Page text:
High-resolution graphics displays are becoming a key part of automotive manufacturers' strategies to simultaneously differentiate from their competitors, reduce production cost, and increase customer satisfaction. Our group at Fujitsu develops IP blocks and SoCs to help customers realize these advantages.
One of our IP blocks is called Iris, a 2D graphics engine. This IP is composed of many reusable sub-components, which can be easily rearranged to create new derivatives of Iris that are then integrated into a range of products. All of these sub-components, of course, need to be verified in addition to the final product. For this purpose, we employ a metric-driven verification flow.
In the usual implementation of metric-driven verification, all the stakeholders of the IP (software, hardware, design and verification engineers) define a verification plan that specifies what needs to be done so that they all can agree on signing off the IP for tapeout. The plan contains a number of items (what needs to happen, targets the stimuli/design inputs), a number of checkers (what needs to be checked, targets the design outputs), and maybe also a number of directed tests for corner cases internal to the design.
Figure 1 Ė Formal-driven code coverage hole analysis reduces the need for manual review
This verification plan is then handed to the verification engineer who will create a verification environment, implement checkers and coverage items, create randomized sequences, and finally execute the verification in the form of a regression, which is a collection of all necessary tests (containers for sequences). The output from a regression is a functional coverage database, which is basically a record of everything relevant that happened during the tests. This functional database is then annotated back to the machine-readable verification plan, and in this manner it is possible to measure the verification result against the planned items. The achieved coverage is usually expressed by a number between 0% and 100% and the number of checks that have failed.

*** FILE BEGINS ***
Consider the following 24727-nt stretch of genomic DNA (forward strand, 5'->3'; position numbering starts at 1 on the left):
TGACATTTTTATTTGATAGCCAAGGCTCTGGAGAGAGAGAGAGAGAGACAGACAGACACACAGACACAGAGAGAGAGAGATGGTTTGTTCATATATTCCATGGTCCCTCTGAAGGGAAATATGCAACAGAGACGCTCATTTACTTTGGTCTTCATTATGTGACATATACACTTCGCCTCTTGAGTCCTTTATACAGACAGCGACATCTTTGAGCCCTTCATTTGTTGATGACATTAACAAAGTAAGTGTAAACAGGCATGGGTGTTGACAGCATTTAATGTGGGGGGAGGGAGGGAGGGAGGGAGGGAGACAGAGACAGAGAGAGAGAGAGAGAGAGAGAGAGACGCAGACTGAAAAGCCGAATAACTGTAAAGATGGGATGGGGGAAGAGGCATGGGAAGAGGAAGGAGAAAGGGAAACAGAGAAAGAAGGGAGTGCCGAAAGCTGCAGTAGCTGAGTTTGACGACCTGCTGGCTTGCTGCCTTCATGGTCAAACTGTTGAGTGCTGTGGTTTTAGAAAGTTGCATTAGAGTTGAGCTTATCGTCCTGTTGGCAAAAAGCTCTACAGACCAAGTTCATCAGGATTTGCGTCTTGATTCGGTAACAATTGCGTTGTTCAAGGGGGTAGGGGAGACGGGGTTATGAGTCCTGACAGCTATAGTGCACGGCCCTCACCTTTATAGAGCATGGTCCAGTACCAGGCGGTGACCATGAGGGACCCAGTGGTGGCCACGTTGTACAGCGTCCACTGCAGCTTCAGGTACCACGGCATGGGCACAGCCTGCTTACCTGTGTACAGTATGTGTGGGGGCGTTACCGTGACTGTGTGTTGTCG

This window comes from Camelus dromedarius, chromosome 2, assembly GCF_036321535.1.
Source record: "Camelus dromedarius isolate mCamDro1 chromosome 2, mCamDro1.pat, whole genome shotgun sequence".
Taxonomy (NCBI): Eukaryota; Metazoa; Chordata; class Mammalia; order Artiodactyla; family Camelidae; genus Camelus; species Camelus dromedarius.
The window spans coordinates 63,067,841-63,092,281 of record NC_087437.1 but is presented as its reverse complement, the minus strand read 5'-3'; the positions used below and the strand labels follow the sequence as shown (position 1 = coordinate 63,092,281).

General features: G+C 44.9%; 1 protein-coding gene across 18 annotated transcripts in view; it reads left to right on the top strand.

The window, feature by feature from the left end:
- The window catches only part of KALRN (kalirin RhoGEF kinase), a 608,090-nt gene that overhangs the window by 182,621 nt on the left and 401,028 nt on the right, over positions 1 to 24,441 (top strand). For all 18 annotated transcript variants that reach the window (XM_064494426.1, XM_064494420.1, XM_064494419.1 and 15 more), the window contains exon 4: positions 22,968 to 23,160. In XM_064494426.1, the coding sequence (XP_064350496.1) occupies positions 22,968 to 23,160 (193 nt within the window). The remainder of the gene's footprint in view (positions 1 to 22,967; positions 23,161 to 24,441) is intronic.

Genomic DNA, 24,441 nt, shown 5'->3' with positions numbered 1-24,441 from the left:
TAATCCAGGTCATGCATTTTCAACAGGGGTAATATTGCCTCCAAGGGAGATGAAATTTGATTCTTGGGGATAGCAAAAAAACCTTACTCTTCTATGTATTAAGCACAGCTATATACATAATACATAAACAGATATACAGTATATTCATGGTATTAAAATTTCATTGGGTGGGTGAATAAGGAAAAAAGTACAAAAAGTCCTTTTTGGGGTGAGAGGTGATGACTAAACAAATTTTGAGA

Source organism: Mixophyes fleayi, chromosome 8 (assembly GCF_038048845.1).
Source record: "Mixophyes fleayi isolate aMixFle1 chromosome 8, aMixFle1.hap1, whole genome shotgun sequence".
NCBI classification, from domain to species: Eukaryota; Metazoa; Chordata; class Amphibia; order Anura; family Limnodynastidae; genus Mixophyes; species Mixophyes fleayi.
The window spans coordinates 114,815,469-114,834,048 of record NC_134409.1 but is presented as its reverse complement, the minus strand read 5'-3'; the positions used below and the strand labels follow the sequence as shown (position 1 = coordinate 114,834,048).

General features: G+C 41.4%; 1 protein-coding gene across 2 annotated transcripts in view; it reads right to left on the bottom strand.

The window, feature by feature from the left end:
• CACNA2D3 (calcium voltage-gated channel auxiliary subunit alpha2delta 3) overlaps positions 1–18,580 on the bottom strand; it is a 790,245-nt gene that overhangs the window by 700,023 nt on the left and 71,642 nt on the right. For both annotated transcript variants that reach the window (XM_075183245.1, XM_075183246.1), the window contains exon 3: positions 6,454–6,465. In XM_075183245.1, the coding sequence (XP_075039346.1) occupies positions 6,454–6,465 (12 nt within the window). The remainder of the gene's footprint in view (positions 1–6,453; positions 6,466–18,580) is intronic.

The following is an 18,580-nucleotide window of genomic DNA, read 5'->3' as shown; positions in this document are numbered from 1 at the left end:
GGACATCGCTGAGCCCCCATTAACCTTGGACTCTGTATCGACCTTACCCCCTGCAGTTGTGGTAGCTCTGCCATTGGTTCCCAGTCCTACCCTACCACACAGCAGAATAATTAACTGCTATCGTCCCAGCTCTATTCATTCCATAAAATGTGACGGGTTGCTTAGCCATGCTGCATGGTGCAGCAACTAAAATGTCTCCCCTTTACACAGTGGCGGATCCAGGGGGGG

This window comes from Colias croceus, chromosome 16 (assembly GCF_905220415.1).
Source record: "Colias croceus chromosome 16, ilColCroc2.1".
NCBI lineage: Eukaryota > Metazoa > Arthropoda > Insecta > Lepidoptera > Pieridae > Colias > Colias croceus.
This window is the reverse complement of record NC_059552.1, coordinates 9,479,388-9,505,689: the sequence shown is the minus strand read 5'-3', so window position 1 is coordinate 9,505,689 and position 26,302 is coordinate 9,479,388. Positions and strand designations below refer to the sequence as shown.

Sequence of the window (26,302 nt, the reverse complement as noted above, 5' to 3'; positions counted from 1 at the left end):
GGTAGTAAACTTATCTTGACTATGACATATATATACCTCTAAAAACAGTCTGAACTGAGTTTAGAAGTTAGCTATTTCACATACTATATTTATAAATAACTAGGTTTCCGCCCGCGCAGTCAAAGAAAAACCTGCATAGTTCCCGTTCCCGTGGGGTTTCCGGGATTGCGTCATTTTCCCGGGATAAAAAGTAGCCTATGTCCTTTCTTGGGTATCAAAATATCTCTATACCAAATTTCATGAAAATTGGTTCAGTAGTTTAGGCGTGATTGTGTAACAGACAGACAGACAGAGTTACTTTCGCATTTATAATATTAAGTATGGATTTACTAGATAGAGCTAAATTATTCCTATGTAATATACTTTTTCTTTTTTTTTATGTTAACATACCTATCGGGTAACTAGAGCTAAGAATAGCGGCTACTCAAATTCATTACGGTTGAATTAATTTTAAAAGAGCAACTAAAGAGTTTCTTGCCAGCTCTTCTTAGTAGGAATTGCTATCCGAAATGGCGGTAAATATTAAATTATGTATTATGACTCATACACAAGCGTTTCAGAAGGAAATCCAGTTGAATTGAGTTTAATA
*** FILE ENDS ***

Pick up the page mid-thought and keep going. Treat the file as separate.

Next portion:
Using this metric-driven verification approach has two main advantages.
- First, there is a defined point at which the verification is finished (100% coverage and 0 fails from checkers, otherwise it is hard to determine whether verification is complete).
- Second, a metric-driven verification plan provides an opportunity for verification quality to be reviewed from a higher abstraction level by a larger audience.
While this flow provides very good coverage of the (relevant) state space of the design, there is still some margin for error. For example, if a feature gets added or changed late in the project, the verification plan might not be updated accordingly; or perhaps the verification engineer makes a mistake when implementing the functional coverage collection code or the checkers. So it is still desirable to have a metric at hand that is more independent from human error than the functional coverage defined in the verification plan.
To ensure that the checkers are implemented completely, there are solutions available that insert errors in the design and check whether these are found by a regression. For the purpose of ensuring stimuli completeness, code coverage analysis can be employed. This article will concern itself with code coverage analysis.